Today’s requests target records relating to Endangered Species Act compliance in connection with all phases of the Rover pipeline construction and operation from the Federal Energy Regulatory Commission, U.S. Fish and Wildlife Service, U.S. Environmental Protection Agency and Ohio EPA.

According to the Fish and Wildlife Service, 30 species protected under the federal Endangered Species Act live in Ohio, many of which are dependent on streams, rivers and wetlands that could be harmed by the pipeline or associated fracking spills.

The second story comes from Larry Stine reporting for television station WMFD in Mansfield, Ohio. Reading a prepared public relations release from Energy Transfer Partners (despoiler of both the Rover and Dakota Access pipelines) over video showing the rabid destruction of Ohio farmland sacrificed to ETP profits, Stine offers no new information, but provides a visual reminder of what we’re dealing with.

The third story moves west: Two More Spills for Dakota Access Pipeline where sieve, er pipeline, has dumped 104 gallons of oil on North Dakota land. Before you dismiss such a small amount, consider how you would feel if a pickup truck stopped in front of your home and a worker proceeded to open and dump 104 gallon jugs of used motor oil on your lawn. These spills add up.

23 May 2017


0300 by Jeff Hess

170523 tom tomorrow this modern world nixon trump bannon kisinger

Be sure to click through for the punchline…

21 May 2017


2300 by Jeff Hess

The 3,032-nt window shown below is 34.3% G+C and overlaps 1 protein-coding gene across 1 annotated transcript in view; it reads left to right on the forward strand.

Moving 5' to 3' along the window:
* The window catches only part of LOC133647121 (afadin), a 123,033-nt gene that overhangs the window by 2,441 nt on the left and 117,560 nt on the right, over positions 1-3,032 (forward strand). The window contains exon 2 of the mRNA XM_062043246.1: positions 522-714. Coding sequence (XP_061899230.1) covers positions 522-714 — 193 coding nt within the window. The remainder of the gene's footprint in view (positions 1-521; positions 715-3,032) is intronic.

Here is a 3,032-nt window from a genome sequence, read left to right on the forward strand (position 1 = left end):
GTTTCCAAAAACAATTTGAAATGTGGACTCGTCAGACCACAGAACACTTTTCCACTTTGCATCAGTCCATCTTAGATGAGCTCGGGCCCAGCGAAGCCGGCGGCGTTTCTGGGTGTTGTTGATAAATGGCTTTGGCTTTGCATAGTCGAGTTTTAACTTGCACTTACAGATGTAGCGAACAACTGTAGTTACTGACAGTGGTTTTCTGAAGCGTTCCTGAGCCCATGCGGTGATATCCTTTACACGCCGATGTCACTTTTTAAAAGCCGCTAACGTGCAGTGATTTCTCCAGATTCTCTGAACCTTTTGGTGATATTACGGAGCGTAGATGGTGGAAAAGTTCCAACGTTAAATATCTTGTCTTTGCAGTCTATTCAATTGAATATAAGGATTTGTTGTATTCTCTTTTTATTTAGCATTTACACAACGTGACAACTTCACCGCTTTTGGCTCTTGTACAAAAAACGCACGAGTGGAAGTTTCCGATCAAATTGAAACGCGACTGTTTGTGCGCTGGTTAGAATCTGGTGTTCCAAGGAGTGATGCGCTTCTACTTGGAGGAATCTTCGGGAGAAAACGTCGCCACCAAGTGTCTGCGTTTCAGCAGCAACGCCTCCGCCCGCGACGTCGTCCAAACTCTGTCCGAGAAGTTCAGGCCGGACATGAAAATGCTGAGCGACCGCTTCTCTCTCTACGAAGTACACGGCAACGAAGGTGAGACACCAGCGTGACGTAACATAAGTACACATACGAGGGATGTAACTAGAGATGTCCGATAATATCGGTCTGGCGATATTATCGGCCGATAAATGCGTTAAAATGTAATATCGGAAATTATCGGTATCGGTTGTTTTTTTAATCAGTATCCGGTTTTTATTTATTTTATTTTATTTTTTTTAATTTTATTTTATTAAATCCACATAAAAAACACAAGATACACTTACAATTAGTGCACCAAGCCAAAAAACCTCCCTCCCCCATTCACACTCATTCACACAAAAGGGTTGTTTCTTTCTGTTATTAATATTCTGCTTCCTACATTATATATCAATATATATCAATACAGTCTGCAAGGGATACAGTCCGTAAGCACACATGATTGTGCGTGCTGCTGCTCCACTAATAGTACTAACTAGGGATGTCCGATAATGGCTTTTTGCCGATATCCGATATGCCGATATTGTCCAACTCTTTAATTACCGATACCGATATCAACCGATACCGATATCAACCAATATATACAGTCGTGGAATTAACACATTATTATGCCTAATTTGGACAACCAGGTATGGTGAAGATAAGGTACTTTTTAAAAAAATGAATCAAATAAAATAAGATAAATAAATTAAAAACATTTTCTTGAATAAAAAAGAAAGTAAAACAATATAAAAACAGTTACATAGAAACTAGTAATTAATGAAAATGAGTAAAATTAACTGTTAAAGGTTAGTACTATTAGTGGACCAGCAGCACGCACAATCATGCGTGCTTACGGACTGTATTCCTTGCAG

So, the impeachment discussions have begun and we need to carefully consider President Donald John Trump’s pocket ju-ju that Steve Bannon promised would protect him from removal from office: Vice President President Michael Richard Pence who operatives may have been setting up for a 10-year term in the White House from the get-go.

Writing in President Mike Pence? Dems should be ‘careful what they wish for’, experts say for The Guardian, David Smith explains:

The 22nd amendment to the constitution, Galen noted, stipulates that if the vice-president takes over with more than two years left in the term, he can only run for re-election once. If he takes over with less than two years remaining, he can run twice, raising the prospect of Pence serving as president for nearly 10 years.

Even our first impeached president—no, not this one, this one—held on for just a few days short of three years in office before being impeached and, like President William Jefferson Clinton, was found not guilty by the senate. Johnson, like Clinton, finished his term in office. Only one president, Richard Milhous Nixon, left office under investigation.

Tom McCarthy, reporting in What would happen if Donald Trump were impeached? for The Guardian, writes:

The president may… have broken his oath of office, according to analysis at Lawfareblog, whose top six analysts joined in a byline to write: “It’s very hard to argue that carelessly giving away highly sensitive material to an adversary foreign power constitutes a faithful execution of the office of president.”